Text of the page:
Retaining good volunteers, particularly board members, is a perpetual struggle for most nonprofits. When we find a good volunteer, we want to retain that individual for as long as we can keep him/her. However, very long-term service is seldom healthy for either the individual or the board.
Defining -- and enforcing -- term limits for board members are essential. Term limits should be spelled out in the board’s by-laws/policies; cumulative service of no more than four to six years is optimal.
Your board may want to consider a clause that allows a new term of service after taking a minimum of one year off. Requiring a break from board service accomplishes two things: it guarantees a systematic way to infuse the organization with new ideas and perspectives, and it provides the board member with a rest. (Rotating terms also allows the board a graceful way to “retire” inactive members.) Look for meaningful new opportunities for retiring members to serve, perhaps developing projects they didn’t have time to implement while on the board.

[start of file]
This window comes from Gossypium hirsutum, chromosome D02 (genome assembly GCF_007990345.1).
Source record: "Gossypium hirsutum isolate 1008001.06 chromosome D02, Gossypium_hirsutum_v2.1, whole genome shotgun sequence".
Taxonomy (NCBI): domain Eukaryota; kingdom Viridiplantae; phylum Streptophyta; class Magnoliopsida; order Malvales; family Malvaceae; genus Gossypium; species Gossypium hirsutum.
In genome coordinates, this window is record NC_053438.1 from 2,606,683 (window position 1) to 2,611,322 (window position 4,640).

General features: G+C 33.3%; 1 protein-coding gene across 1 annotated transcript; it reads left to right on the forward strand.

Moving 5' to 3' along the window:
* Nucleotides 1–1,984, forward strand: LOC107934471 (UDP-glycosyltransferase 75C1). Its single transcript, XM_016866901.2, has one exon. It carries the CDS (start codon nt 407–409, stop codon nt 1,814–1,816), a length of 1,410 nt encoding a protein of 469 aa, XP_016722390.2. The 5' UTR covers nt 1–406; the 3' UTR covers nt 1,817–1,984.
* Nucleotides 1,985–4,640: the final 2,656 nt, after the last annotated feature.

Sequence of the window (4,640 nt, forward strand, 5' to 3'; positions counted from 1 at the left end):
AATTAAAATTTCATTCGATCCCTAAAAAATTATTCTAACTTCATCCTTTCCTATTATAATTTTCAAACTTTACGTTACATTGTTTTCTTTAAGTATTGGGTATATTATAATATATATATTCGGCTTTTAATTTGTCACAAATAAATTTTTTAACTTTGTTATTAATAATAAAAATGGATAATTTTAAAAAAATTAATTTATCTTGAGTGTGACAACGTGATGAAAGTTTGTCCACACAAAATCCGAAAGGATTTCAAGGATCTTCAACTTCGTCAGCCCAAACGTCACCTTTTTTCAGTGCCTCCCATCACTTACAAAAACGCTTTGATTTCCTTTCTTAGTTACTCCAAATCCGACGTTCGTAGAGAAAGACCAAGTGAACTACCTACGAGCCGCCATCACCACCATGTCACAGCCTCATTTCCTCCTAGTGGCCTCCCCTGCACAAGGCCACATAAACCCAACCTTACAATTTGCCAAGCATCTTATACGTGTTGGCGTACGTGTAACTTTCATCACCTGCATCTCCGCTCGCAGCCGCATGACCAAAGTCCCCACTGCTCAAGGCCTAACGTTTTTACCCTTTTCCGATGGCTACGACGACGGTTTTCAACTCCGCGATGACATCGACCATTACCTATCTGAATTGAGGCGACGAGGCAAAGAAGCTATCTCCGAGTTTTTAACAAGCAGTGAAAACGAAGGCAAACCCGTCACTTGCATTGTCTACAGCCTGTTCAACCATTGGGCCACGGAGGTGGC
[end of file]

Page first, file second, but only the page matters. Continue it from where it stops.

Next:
Rotation also applies to your leadership. Make a point to shift responsibilities for committee and board leadership across your membership. Give everyone an opportunity to contribute in a leadership capacity.
Newer boards – Build term limits totaling no more than six years into board by-laws. Include an option to renew only if a break in service is required.
Veteran boards -- Enforce your board term limits policies. If desired, identify more targeted volunteer roles for retiring board members who wish to continue service to your organization. Find ways to approach inactive members to explore whether board service is right for them. When appropriate, find less time-consuming ways for them to contribute.
Some questions to guide discussion:
• What are realistic terms for board members?
• What are the greatest obstacles to completing a board term?
• How do we deal with inactive members?
• How do we encourage leadership across the organization?
• How can we enhance these processes?